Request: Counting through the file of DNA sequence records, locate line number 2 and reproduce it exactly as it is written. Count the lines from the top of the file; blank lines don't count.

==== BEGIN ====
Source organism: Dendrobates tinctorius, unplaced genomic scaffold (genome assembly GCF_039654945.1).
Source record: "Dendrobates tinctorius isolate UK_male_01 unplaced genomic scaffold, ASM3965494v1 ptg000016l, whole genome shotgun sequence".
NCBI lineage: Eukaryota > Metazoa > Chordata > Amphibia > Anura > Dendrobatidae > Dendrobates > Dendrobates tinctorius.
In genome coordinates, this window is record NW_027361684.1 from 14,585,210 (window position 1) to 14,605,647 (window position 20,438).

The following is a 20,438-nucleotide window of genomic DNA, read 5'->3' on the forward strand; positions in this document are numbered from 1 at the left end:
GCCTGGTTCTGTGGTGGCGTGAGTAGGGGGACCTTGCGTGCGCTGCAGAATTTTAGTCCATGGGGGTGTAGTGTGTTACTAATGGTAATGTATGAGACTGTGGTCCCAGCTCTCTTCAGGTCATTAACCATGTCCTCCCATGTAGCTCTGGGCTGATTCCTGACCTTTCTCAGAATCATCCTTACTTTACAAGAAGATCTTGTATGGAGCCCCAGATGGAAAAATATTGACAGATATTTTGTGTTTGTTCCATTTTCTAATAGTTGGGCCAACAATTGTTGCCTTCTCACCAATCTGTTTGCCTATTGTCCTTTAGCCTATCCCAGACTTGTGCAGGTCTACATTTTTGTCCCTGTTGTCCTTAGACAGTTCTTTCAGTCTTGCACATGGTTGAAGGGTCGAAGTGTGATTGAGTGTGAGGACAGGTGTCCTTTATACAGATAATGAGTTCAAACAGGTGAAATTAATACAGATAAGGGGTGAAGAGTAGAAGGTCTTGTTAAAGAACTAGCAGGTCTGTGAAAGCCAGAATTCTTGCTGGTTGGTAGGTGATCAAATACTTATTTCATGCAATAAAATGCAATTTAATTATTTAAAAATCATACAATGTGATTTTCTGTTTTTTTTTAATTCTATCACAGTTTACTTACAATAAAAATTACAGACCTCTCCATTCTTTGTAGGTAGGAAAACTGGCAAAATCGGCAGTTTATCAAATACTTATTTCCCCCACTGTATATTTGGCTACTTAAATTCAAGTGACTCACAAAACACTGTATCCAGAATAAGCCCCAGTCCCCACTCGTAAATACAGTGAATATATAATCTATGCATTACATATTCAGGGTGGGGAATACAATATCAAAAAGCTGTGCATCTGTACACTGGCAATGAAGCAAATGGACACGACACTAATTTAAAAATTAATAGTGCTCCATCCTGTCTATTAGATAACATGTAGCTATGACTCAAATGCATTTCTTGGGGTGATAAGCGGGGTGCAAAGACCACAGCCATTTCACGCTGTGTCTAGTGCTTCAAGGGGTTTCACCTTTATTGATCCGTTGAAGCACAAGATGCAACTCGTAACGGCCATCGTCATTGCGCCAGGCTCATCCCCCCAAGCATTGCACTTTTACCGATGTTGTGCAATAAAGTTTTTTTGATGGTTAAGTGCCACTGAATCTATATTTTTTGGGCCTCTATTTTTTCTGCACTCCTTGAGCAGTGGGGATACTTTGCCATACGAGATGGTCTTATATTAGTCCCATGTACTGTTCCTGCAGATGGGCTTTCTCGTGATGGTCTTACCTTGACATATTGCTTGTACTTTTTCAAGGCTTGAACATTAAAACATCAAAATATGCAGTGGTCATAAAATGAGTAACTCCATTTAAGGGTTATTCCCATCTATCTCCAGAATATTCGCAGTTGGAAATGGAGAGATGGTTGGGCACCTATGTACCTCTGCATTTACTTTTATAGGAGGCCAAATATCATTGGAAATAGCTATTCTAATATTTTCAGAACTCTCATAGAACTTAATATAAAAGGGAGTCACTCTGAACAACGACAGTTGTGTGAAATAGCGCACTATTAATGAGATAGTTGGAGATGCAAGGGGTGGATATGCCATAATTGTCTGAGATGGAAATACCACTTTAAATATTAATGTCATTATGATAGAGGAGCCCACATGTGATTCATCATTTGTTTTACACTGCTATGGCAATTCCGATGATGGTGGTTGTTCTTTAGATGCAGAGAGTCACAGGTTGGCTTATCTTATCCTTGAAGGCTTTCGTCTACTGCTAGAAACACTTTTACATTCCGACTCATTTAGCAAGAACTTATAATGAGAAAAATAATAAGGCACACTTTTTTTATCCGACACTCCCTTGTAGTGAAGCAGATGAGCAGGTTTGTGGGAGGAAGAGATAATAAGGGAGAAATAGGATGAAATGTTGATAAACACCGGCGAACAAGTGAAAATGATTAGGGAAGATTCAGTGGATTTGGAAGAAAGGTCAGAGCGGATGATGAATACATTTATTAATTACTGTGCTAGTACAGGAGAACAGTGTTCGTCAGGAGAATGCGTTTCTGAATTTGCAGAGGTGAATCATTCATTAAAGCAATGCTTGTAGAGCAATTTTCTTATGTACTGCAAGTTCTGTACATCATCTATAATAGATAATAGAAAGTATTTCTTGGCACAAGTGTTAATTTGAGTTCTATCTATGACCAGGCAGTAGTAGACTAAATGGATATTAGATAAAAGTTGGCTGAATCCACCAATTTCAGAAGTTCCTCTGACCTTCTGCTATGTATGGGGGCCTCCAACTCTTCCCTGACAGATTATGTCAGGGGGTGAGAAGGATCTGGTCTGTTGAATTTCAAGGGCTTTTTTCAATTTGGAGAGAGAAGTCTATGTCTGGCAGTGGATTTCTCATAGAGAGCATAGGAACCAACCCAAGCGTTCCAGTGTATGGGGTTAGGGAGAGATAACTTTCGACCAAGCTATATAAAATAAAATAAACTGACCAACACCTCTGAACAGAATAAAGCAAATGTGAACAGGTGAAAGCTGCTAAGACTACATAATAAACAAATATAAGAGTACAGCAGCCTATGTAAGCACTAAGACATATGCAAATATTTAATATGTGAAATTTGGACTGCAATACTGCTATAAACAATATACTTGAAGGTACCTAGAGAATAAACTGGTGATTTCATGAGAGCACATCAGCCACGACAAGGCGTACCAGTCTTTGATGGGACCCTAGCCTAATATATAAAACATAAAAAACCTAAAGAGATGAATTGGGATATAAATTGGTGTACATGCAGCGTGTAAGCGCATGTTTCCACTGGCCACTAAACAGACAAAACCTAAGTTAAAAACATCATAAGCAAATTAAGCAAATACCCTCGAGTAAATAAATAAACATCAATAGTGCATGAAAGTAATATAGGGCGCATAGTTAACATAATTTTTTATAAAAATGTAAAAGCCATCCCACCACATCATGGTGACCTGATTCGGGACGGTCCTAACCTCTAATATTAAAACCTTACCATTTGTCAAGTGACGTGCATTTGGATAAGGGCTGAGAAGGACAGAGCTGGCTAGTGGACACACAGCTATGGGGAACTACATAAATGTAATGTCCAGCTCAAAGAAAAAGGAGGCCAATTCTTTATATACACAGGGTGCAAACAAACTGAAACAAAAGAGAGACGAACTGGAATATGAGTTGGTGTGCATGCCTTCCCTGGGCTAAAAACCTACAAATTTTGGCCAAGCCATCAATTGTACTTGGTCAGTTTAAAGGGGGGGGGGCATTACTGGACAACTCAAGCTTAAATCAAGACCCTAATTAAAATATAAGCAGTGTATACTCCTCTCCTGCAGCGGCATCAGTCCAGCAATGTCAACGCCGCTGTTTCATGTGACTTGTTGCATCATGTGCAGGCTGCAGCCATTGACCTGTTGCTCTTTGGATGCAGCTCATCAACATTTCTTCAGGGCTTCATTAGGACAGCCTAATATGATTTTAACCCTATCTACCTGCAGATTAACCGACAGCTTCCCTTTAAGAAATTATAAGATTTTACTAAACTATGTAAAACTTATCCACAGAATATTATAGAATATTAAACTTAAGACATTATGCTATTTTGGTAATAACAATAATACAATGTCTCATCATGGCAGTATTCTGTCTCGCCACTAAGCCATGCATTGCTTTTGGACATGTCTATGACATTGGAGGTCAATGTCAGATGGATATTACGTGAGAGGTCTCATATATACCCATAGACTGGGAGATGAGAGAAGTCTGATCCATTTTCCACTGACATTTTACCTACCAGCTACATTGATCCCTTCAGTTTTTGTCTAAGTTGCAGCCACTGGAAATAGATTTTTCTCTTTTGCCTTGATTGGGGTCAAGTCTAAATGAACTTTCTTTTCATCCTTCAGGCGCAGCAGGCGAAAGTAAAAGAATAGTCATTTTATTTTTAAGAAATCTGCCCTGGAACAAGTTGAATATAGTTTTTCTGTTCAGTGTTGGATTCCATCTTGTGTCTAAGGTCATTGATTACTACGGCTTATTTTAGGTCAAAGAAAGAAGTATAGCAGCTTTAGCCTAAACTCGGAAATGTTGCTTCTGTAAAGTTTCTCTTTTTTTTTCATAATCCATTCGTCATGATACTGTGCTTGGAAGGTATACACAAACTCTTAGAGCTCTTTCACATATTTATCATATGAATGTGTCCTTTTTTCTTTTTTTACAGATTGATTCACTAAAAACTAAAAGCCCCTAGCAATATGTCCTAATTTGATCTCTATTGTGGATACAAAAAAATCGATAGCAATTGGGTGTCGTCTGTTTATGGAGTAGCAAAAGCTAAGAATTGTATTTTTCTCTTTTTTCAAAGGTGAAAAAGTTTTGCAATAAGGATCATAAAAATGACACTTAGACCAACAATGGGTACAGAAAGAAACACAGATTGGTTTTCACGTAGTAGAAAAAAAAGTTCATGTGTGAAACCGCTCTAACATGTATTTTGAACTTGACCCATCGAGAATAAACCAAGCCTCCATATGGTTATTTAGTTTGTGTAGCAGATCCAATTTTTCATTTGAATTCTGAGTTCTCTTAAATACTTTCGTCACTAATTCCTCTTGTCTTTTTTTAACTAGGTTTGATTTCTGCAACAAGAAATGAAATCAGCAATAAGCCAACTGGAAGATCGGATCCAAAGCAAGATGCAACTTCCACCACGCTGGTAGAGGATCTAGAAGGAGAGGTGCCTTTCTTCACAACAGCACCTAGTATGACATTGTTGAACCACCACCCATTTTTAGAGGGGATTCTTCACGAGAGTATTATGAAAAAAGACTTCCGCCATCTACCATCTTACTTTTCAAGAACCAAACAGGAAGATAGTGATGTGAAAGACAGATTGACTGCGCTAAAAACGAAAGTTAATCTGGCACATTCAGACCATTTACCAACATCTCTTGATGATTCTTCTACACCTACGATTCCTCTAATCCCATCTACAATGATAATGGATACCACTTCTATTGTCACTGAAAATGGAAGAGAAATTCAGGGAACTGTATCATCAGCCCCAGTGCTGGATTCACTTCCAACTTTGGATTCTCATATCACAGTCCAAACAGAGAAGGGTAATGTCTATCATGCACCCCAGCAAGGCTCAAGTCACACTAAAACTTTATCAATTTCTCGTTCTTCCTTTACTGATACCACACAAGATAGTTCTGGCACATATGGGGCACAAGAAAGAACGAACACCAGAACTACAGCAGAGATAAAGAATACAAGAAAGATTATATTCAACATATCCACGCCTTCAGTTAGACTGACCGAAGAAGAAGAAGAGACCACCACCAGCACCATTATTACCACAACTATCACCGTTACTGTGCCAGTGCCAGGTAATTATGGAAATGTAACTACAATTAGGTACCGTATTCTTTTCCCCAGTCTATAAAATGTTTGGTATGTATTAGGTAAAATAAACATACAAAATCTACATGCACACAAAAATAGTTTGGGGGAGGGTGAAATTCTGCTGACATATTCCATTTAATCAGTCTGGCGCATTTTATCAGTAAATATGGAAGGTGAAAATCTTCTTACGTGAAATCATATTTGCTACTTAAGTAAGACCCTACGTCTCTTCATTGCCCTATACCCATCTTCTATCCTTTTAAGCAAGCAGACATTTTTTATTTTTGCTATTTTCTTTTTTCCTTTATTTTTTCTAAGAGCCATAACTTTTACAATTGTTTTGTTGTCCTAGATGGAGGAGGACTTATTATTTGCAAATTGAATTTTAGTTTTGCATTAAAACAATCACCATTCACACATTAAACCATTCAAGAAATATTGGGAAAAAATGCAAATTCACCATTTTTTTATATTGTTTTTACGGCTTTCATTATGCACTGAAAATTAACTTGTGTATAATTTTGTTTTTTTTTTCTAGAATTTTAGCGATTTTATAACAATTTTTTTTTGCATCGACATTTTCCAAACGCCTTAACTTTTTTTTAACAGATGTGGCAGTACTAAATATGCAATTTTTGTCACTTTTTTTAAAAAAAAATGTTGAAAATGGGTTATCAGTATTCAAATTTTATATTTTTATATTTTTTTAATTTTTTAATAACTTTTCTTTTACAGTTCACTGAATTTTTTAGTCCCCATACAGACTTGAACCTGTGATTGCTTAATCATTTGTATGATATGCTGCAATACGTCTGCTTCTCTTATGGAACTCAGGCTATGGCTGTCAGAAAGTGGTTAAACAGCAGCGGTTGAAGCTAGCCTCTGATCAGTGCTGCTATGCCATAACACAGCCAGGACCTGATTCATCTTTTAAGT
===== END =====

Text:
Source record: "Dendrobates tinctorius isolate UK_male_01 unplaced genomic scaffold, ASM3965494v1 ptg000016l, whole genome shotgun sequence".